'88 Highs, Lows

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THANKS to the writers' strike, the 1988 television season started slowly and maintained that sluggish pace even when the labor problems were over. Broadcast viewership slipped a few more percentage points, while cable viewership climbed to around 55 percent (approximately 50 million) of American homes. Meanwhile, the latest Nielsen figures show that more than 62 percent of television homes now have VCRs, which allow viewers to program their own evening's entertainment.

The most popular programs on commercial TV remain the old stand-bys: ``The Cosby Show,'' ``Cheers,'' ``Night Court,'' and ``Golden Girls'' (all on NBC). Only two new shows managed to slip firmly into the winner's circle: ``Roseanne'' (ABC), and ``Empty Nest'' (NBC). In ``Roseanne,'' Roseanne Barr plays a kind of female Archie Bunker - sarcastic, coarse, cutting ... and often very funny, if you like blue-collar insult humor. ``Empty Nest'' concentrates on single parenthood and has the advantage of following the popular ``Golden Girls'' on the Saturday night schedule. There is some clever writing, but this otherwise routine show depends upon fine comic performances by Richard Mulligan as a widowed pediatrician with three idiosyncratic daughters.

In this writer's opinion, the best of the new sitcoms is Candice Bergen's ``Murphy Brown'' (CBS), a series about a hard-edged but still vulnerable TV anchorwoman. Meanwhile, TV's best-written and most relevant comedy, ``thirtysomething'' (ABC), continues on its successful second-season way, digging slyly into the moods and mores of the baby-boom generation.

Recommended: The 20 best TV sitcoms of all time – readers' choice

The cancelled new series I mourn the most, because of its honesty and, of course, its skillful use of my favorite TV comedienne, Mary Tyler Moore, is ``Annie McGuire,'' which still might return later in the year.

PBS presented some outstanding series: ``The Mind,'' which used top experts and super graphics to explain the complex workings of human intelligence; ``Voices and Visions,'' which probed the best creative minds in the arts and brought their work to an audience that might never have appreciated them; ``The Power Game,'' in which journalist Hedrick Smith explored the Machiavellian workings of parts of the US government; and ``Masterpiece Theatre's'' thriller ``A Perfect Spy,'' which delved masterfully into the mind-set of an intelligence agent.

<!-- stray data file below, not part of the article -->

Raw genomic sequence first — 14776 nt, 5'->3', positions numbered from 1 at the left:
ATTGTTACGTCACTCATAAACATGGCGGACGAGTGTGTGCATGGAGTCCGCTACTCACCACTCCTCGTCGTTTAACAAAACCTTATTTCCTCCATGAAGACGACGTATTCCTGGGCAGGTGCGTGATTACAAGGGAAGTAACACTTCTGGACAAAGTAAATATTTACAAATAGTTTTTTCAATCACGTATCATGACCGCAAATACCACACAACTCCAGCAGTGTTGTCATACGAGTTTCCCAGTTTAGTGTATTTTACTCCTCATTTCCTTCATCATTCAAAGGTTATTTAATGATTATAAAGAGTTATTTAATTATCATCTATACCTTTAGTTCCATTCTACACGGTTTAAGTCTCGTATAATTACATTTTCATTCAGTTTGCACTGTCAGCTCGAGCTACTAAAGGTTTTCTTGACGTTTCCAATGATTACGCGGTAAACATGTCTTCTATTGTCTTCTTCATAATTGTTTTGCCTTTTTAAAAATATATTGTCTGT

But it was in non-fiction programming that the best and the worst stood out in starkest contrast. The worst had to be television coverage of the 1988 presidential campaign, where there was a capricious emphasis on style over substance. Political ads seldom focused on issues, and newscasters obligingly passed along the demeaning insults in which both parties indulged.

The season's other most disturbing news development was the growth of ``trash TV,'' a phrase which has come to refer to certain talk shows as well as certain borderline news programs. The worst talk shows were ``Geraldo'' and ``Morton Downey, Jr.'' - which offer titillation masquerading as information. Geraldo Rivera hit a personal all-time low with an NBC devil-cult special, which embarrassed all who watched, including the NBC brass, though it attracted a record-breaking audience. ``The Reporters'' and ``A Current Affair'' (both on Fox) brought the peephole perspective of the worst of tabloid journalism on stories of murder, divorce, and oddities, into TV news.

In a more positive vein, two newspapers launched evening news programs: ``World Monitor,'' a television presentation of The Christian Science Monitor (Discovery), and ``USA Today: The Television Show'' (syndicated).

Two non-fiction series proved to be the highlights of the 1988 season for me: ``Bill Moyers' World of Ideas'' (PBS) and Ted Koppel's ``Nightline in Israel'' (ABC). The Moyers series consisted of conversations on a broad cross-section of subjects with 50 people of ideas and vision, ranging from Barbara Tuchman to Isaac Asimov and Tom Wolfe. During ``Nightline's'' week in Israel, Ted Koppel managed to get Israelis and Palestinians to sit down in a Jerusalem studio (though with an artificial border between them) to discuss Middle East problems face to face. It was a fascinating exercise in electronic diplomacy.

For this writer, the Moyers and Koppel shows will be the TV events from 1988 I'll remember most ... and treasure.

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